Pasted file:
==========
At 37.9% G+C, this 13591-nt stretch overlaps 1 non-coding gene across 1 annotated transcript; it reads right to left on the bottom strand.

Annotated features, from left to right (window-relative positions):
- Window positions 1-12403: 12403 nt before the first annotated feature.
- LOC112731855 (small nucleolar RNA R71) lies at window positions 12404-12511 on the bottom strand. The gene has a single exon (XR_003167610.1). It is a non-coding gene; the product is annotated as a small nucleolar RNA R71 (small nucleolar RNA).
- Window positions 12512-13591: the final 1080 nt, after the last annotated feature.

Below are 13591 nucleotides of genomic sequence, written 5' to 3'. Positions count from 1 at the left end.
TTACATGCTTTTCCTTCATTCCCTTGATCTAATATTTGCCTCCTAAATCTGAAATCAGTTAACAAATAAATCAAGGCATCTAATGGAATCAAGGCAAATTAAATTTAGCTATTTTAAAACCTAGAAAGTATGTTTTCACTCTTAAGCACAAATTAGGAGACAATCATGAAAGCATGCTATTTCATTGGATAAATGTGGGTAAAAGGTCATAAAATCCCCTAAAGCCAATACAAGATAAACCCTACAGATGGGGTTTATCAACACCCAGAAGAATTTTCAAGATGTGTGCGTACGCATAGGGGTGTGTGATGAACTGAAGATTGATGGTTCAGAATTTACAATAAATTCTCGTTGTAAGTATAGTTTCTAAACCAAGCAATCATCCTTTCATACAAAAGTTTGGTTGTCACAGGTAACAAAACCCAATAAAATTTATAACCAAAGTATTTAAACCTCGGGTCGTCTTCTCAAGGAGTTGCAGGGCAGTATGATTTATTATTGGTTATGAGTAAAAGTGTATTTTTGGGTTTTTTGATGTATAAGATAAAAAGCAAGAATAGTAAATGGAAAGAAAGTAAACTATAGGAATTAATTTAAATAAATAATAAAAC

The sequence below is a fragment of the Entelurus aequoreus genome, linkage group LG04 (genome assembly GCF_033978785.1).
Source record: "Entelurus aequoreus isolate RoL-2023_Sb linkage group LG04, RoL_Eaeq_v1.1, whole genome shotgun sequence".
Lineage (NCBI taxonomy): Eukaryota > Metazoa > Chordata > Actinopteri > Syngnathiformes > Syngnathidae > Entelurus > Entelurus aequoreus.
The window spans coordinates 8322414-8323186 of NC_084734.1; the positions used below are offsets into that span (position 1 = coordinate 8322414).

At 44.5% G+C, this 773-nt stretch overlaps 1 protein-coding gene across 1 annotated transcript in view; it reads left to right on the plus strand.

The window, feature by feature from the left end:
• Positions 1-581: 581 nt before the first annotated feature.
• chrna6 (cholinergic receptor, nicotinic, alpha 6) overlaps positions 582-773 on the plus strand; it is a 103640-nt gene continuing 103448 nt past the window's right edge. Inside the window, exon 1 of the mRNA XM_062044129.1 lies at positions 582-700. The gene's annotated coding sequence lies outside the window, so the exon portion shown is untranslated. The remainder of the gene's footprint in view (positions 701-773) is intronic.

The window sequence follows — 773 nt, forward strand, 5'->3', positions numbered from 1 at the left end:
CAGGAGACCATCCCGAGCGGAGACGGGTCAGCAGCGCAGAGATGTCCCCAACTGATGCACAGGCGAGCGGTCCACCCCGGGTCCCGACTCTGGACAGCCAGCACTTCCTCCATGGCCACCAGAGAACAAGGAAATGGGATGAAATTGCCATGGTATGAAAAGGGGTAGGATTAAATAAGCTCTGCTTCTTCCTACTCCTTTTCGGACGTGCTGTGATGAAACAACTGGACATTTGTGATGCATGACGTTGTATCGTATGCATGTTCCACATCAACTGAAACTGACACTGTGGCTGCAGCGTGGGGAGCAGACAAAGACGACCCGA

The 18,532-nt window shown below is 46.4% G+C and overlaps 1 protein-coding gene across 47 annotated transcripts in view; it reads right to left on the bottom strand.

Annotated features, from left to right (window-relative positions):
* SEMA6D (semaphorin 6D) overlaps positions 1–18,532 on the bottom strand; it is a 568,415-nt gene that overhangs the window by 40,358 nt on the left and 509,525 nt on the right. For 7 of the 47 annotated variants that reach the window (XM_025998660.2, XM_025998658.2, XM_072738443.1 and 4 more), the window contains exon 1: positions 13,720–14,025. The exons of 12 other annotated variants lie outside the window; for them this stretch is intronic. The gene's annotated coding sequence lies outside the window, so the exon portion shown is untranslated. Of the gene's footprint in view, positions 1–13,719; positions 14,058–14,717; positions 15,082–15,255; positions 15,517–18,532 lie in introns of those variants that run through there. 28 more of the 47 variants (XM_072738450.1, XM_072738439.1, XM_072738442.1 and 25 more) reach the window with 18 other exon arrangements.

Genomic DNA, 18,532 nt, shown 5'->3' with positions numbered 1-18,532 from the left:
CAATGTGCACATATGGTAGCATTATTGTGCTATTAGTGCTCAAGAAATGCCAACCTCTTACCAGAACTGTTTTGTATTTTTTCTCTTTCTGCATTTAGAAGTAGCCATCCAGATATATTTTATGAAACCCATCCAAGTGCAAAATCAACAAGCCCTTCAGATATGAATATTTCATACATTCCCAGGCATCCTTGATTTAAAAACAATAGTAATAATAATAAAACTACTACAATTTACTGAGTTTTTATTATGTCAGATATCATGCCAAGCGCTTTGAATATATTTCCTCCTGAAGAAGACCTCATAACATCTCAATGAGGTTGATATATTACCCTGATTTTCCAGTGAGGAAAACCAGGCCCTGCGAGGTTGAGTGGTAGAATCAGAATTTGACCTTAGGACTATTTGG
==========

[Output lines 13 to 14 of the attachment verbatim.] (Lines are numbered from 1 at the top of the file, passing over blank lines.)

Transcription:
The window, feature by feature from the left end:
• Positions 1-581: 581 nt before the first annotated feature.